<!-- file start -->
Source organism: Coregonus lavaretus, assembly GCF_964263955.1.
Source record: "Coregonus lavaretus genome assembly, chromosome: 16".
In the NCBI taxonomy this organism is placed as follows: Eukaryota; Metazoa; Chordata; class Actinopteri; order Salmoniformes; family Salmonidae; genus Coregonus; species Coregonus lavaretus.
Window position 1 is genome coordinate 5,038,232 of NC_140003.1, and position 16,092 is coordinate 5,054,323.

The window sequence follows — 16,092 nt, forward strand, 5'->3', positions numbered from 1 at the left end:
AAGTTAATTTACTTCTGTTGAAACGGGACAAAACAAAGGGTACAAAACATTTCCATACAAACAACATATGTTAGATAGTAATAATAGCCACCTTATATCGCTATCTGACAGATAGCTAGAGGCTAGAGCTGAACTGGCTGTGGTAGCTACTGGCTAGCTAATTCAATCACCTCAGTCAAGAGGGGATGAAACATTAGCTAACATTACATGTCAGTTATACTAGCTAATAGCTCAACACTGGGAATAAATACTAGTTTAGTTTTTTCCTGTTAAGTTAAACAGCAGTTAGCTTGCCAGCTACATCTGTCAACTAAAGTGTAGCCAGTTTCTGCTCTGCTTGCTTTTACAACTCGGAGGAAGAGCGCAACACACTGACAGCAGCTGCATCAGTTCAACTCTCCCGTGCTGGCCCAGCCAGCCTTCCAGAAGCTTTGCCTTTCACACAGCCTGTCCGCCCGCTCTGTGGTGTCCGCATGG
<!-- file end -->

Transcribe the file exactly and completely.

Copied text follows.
Source organism: Coregonus lavaretus, assembly GCF_964263955.1.
Source record: "Coregonus lavaretus genome assembly, chromosome: 16".
In the NCBI taxonomy this organism is placed as follows: Eukaryota; Metazoa; Chordata; class Actinopteri; order Salmoniformes; family Salmonidae; genus Coregonus; species Coregonus lavaretus.
Window position 1 is genome coordinate 5,038,232 of NC_140003.1, and position 16,092 is coordinate 5,054,323.

The window sequence follows — 16,092 nt, forward strand, 5'->3', positions numbered from 1 at the left end:
AAGTTAATTTACTTCTGTTGAAACGGGACAAAACAAAGGGTACAAAACATTTCCATACAAACAACATATGTTAGATAGTAATAATAGCCACCTTATATCGCTATCTGACAGATAGCTAGAGGCTAGAGCTGAACTGGCTGTGGTAGCTACTGGCTAGCTAATTCAATCACCTCAGTCAAGAGGGGATGAAACATTAGCTAACATTACATGTCAGTTATACTAGCTAATAGCTCAACACTGGGAATAAATACTAGTTTAGTTTTTTCCTGTTAAGTTAAACAGCAGTTAGCTTGCCAGCTACATCTGTCAACTAAAGTGTAGCCAGTTTCTGCTCTGCTTGCTTTTACAACTCGGAGGAAGAGCGCAACACACTGACAGCAGCTGCATCAGTTCAACTCTCCCGTGCTGGCCCAGCCAGCCTTCCAGAAGCTTTGCCTTTCACACAGCCTGTCCGCCCGCTCTGTGGTGTCCGCATGG